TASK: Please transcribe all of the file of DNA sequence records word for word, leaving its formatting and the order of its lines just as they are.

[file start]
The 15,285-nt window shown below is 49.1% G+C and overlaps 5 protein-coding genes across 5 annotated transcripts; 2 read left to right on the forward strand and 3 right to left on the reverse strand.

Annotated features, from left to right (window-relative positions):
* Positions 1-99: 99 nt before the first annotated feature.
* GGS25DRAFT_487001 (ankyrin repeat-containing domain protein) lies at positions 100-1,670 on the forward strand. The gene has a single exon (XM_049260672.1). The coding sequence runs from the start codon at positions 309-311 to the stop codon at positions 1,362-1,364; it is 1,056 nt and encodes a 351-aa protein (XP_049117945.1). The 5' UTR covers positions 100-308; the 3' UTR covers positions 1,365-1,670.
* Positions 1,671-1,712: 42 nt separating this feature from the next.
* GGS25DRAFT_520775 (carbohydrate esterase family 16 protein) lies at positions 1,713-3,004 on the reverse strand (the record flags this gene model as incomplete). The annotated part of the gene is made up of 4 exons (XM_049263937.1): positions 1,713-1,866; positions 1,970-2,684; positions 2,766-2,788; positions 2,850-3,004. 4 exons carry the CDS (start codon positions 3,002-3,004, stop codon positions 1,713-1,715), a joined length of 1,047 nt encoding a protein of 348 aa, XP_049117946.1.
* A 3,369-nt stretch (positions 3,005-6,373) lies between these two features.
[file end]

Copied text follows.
The 15,285-nt window shown below is 49.1% G+C and overlaps 5 protein-coding genes across 5 annotated transcripts; 2 read left to right on the forward strand and 3 right to left on the reverse strand.

Annotated features, from left to right (window-relative positions):
* Positions 1-99: 99 nt before the first annotated feature.
* GGS25DRAFT_487001 (ankyrin repeat-containing domain protein) lies at positions 100-1,670 on the forward strand. The gene has a single exon (XM_049260672.1). The coding sequence runs from the start codon at positions 309-311 to the stop codon at positions 1,362-1,364; it is 1,056 nt and encodes a 351-aa protein (XP_049117945.1). The 5' UTR covers positions 100-308; the 3' UTR covers positions 1,365-1,670.
* Positions 1,671-1,712: 42 nt separating this feature from the next.
* GGS25DRAFT_520775 (carbohydrate esterase family 16 protein) lies at positions 1,713-3,004 on the reverse strand (the record flags this gene model as incomplete). The annotated part of the gene is made up of 4 exons (XM_049263937.1): positions 1,713-1,866; positions 1,970-2,684; positions 2,766-2,788; positions 2,850-3,004. 4 exons carry the CDS (start codon positions 3,002-3,004, stop codon positions 1,713-1,715), a joined length of 1,047 nt encoding a protein of 348 aa, XP_049117946.1.
* A 3,369-nt stretch (positions 3,005-6,373) lies between these two features.